Eight people men and women, including a five month old infant were burned to death on the night of 28th October 1816, in a deliberate arson attack on the Lynch family.
Fourteen years after the murder, a man published an account of the events.
The man’s name was William Carleton from County Tyrone, born in 1794 and had been living in Louth at the time. In 1816 he was a member of a secret society of Irishmen, determined to win back Irish lands at any cost; they called themselves “the Ribbonmen”.
In Carleton’s account he describes the events as they happened.
On a cold winter’s night he is called to secret meeting. Fearing for his life if does not attend and filled with apprehension he makes his way to the appointed meeting spot. Many of the society’s members have also attended fearing retribution.
Upon arrival he notes a group of seven men hiding in the shadows of the church. The leader of the Ribbonmen requires all men in attendance to drink from the whiskey glass as an oath, a commitment to an as yet unknown act.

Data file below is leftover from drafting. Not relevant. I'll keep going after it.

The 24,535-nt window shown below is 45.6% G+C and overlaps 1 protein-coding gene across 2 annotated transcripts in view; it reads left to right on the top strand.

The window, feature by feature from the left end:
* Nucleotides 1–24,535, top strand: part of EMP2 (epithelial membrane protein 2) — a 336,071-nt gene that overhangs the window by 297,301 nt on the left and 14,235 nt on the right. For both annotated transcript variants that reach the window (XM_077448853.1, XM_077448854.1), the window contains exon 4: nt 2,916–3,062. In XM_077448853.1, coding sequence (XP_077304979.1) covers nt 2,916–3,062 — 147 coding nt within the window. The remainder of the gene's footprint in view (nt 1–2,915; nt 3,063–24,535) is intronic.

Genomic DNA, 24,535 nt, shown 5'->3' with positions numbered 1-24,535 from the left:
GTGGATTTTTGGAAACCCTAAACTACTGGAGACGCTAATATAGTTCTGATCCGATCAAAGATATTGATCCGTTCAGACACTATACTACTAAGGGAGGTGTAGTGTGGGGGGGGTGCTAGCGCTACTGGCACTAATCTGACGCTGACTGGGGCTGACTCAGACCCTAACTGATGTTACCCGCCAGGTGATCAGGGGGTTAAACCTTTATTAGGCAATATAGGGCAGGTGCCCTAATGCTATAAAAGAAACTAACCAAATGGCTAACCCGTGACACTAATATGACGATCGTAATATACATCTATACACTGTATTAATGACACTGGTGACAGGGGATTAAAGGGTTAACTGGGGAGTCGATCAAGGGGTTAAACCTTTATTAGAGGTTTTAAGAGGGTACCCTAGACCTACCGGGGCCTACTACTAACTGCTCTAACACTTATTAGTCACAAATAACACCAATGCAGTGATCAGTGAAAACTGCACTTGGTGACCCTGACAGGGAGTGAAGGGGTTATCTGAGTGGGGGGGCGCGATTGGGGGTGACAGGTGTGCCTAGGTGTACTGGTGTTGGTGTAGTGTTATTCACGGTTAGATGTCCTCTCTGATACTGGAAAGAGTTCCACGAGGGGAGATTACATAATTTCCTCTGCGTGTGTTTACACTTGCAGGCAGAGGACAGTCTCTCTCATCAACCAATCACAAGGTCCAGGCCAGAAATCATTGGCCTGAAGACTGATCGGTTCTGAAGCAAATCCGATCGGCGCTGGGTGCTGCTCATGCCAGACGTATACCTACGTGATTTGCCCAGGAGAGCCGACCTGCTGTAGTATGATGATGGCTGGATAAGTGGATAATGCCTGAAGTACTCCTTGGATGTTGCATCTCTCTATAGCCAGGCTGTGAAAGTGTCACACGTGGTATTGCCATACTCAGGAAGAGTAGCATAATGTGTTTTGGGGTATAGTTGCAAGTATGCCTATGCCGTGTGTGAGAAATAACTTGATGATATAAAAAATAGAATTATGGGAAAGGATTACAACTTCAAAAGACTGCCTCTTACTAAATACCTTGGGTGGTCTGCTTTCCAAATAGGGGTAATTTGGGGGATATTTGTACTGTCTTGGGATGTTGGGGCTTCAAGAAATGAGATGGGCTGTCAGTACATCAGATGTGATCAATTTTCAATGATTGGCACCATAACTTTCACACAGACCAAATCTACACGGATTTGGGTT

As soon as the men have given their oath to obey the leader, he invites the unknown men to join. They are recognised by William Carleton as the family members of men who had been convicted months before of house breaking the Lynch family home.
It appears that the motive for the meeting is revenge. The leader instructs the members to march to the Lynch home and about 130 men surround the home, bringing with them, pikes, guns and lit coals.
The house is circled with the coals and set on fire. After a short time one of the windows break and a woman appears, desperate to escape. According to Carleton her head is ablaze. Her escape attempts are thwarted by the men, who stab at her with their pikes and force her back into the flames.
Another woman comes to a window, she is trying to push an infant out to safety but one of the men impales the child on a pike and throws the poor thing back through the window. The woman is not seen again.
After performing their monstrous crime, the men escaped that night but some time later they were caught and punished by the law.
In total, 18 men were executed for the arson attack on Wildgoose Lodge and the murders of the Lynch family. However, it is said that some of those men had no part in the crime and were innocent.
The leader of the Ribbonmen was arrested in Dublin and was sentenced to death by hanging and his body gibbeted (his body was hanged from a gallows as a warning to other criminals).